In my one test with this, I initially had to stop for 15-20 seconds to cross the main road at the end of my street. Consequently, the target pace was wrong. Added to that the Suunto Plus features didn’t seem to give any feedback or alerts at all.
Ghost Runner will also find its way to the 9 Baro soon.
Configurable Automatic Backlight
Suunto watches have always been somewhat restrictive in their ability to precisely configure the behaviour of the backlight in a variety of scenarios. In one sense this has been a design choice by Suunto to avoid a multitude of similar menu options – as Garmin has found out if the watch vendor offers the ability to configure every last detail then the watch menu system becomes unwieldy, bordering on unusable for many people. So, Suunto’s approach is different and effectively what they are offering here are screen brightness profiles with elements of automation
I won’t try to explain the intricacies of the new feature as this table from Suunto sums it up much better than I ever could. Perhaps the confusion in the wording is that if you want the backlight to be ‘always on’ then you have to disable raise-to-wake and enable Fixed Standby mode.
Special Uses: Navigation & The Extremes
Suunto’s pedigree is the outdoors and they have historically produced watches for that market. It’s their job!
As the name PEAK implies, this watch is built for mountains. The lightweight titanium model’s shell is super durable and light. The SpO2 sensors can guide your acclimation to altitude and you can get warnings about upcoming storms. you could be 100m underwater or in -20Celcius temperatures and the Suunto 9 Peak would still work. Just whacked it on a tree? Yep, it’ll probably still work.
Here are some screens from the app to give you a flavour of heatmaps, POIs and route creation.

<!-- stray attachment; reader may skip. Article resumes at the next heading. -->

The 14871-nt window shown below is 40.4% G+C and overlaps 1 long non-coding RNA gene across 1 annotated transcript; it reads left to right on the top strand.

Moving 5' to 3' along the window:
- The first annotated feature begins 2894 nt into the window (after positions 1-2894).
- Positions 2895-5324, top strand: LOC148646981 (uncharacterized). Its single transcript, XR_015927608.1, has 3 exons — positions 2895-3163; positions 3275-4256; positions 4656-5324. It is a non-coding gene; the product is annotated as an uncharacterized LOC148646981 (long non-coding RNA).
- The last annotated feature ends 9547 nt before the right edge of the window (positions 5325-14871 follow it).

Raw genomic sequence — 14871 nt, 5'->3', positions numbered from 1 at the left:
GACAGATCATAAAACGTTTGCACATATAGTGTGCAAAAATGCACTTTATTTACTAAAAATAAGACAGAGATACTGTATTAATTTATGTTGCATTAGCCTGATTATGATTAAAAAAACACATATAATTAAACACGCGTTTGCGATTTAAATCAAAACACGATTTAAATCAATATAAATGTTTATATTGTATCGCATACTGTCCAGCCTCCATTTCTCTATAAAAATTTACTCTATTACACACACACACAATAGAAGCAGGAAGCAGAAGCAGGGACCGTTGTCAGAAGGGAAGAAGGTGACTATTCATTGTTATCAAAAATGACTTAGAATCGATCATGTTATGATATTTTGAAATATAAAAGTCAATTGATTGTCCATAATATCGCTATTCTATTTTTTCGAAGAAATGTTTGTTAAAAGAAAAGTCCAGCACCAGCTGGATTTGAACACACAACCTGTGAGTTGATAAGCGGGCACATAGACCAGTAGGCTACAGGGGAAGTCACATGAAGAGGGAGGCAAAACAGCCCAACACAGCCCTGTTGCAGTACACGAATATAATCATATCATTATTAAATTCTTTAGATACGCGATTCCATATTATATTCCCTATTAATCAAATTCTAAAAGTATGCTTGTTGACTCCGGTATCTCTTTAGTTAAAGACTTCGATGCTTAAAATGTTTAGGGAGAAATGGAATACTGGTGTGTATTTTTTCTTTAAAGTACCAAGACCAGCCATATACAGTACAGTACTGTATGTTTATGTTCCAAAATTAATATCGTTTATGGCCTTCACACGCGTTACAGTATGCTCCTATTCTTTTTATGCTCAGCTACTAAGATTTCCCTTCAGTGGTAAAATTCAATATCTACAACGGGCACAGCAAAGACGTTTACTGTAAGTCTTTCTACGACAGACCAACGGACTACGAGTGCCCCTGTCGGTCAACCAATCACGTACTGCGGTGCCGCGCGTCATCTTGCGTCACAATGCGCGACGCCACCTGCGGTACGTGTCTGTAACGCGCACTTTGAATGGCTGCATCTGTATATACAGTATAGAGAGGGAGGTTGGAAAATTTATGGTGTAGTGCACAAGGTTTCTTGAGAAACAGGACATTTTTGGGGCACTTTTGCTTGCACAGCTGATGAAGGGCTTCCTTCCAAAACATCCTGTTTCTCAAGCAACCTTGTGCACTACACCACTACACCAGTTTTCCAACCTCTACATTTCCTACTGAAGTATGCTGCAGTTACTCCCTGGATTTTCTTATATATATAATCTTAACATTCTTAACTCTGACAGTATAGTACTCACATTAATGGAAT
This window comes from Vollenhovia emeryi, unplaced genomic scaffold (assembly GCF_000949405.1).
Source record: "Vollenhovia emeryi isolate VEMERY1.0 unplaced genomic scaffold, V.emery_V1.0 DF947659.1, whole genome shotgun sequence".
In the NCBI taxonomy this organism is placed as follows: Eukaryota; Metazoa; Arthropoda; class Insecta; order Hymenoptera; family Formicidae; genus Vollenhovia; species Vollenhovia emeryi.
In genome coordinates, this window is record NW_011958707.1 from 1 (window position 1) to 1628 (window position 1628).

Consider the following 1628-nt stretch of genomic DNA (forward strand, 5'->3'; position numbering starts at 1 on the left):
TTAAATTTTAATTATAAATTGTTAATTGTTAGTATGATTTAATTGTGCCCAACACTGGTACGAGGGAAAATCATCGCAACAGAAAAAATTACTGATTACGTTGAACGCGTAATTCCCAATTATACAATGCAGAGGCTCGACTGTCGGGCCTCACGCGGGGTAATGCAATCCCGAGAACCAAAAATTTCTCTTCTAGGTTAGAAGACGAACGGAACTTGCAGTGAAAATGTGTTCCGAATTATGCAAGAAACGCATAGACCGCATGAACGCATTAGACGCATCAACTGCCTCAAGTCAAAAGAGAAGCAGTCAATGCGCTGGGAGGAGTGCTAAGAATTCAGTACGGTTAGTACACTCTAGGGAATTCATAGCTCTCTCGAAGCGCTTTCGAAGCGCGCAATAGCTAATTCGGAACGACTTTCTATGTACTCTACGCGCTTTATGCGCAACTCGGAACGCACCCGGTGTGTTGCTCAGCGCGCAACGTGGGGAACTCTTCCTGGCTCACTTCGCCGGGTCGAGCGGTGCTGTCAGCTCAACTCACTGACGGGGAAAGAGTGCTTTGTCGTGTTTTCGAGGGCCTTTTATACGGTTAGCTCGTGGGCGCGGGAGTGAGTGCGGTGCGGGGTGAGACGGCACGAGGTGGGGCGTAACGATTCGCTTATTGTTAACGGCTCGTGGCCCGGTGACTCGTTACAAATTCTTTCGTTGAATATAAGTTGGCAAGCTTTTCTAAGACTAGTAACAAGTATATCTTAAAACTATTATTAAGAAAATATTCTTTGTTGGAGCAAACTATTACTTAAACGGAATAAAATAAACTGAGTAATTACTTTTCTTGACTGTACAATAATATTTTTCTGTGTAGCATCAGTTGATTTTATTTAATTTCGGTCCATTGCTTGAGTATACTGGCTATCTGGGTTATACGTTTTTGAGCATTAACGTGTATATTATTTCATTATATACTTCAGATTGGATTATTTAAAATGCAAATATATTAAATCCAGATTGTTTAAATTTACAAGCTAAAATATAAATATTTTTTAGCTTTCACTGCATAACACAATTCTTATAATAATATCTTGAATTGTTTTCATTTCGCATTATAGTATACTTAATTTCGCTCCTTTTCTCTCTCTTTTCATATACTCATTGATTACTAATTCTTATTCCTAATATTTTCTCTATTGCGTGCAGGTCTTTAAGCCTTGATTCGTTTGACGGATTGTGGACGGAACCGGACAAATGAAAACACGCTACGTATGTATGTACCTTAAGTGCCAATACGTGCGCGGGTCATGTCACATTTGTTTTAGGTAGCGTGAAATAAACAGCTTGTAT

Suunto covers most of the bases for the more serious outdoors adventurer who wants to navigate. The Suunto 9 Peak is a ‘workhorse on the wrist’ and the one-stop shop for directions, elevations, air pressures, temperature and more. The only major downsides here are that the Suunto 9 Peak might be considered small for some and there are no onboard maps. Perhaps you get around the lack of maps by using a paper map or an app on your smartphone, depending on the kind of navigation you need to do. Sticking to a track is relatively straightforward but even a map won’t help you too much crossing the Sahara so you can navigate with bearings or to POIs.
When the going gets tough it’s probably a Garmin or a Suunto you’d feel more comfortable with on your wrist.
Special Uses: Sports, Swim, Bike & Run
The Suunto 9 Peak shares the same sports features as previous models and that means you have a comprehensive & wide-reaching set of sports features.
If you are a predominantly single-sport athlete then the Suunto 9 will probably have all you need with the ability to display appropriate metrics and pull some of them from a range of 3rd party sensors like power meters and chest straps. Recreational multisports are nicely covered but if you are training for Age Group triathlon glory then you’ll always buy a Garmin – if you are training for fun, enjoyment or a challenge then Suunto is a good option.
One interesting feature that a high-end Polar or Suunto watch shares is the native support for running with power (Stryd) meaning that running power is enmeshed with the zones, alerts and other features of the watch to the same extent that HR or speed is. Garmin does NOT have native running power.